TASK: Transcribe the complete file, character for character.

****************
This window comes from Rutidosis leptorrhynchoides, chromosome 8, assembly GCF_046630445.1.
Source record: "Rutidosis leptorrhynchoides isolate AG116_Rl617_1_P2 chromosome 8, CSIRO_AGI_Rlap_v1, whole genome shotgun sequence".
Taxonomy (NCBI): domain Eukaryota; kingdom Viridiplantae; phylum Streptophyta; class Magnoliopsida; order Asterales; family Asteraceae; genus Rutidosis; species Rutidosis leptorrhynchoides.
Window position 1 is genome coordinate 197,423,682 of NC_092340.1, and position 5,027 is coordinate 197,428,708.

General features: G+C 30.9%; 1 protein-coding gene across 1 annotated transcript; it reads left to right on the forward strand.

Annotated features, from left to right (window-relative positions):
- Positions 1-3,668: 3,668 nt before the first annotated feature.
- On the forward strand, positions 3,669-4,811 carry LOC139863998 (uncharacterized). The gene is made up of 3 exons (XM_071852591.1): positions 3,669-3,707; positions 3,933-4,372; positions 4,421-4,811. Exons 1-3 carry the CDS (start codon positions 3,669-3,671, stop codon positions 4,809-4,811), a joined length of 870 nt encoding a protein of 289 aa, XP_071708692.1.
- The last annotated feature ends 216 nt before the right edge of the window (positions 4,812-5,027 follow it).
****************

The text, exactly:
This window comes from Rutidosis leptorrhynchoides, chromosome 8, assembly GCF_046630445.1.
Source record: "Rutidosis leptorrhynchoides isolate AG116_Rl617_1_P2 chromosome 8, CSIRO_AGI_Rlap_v1, whole genome shotgun sequence".
Taxonomy (NCBI): domain Eukaryota; kingdom Viridiplantae; phylum Streptophyta; class Magnoliopsida; order Asterales; family Asteraceae; genus Rutidosis; species Rutidosis leptorrhynchoides.
Window position 1 is genome coordinate 197,423,682 of NC_092340.1, and position 5,027 is coordinate 197,428,708.

General features: G+C 30.9%; 1 protein-coding gene across 1 annotated transcript; it reads left to right on the forward strand.

Annotated features, from left to right (window-relative positions):
- Positions 1-3,668: 3,668 nt before the first annotated feature.
- On the forward strand, positions 3,669-4,811 carry LOC139863998 (uncharacterized). The gene is made up of 3 exons (XM_071852591.1): positions 3,669-3,707; positions 3,933-4,372; positions 4,421-4,811. Exons 1-3 carry the CDS (start codon positions 3,669-3,671, stop codon positions 4,809-4,811), a joined length of 870 nt encoding a protein of 289 aa, XP_071708692.1.
- The last annotated feature ends 216 nt before the right edge of the window (positions 4,812-5,027 follow it).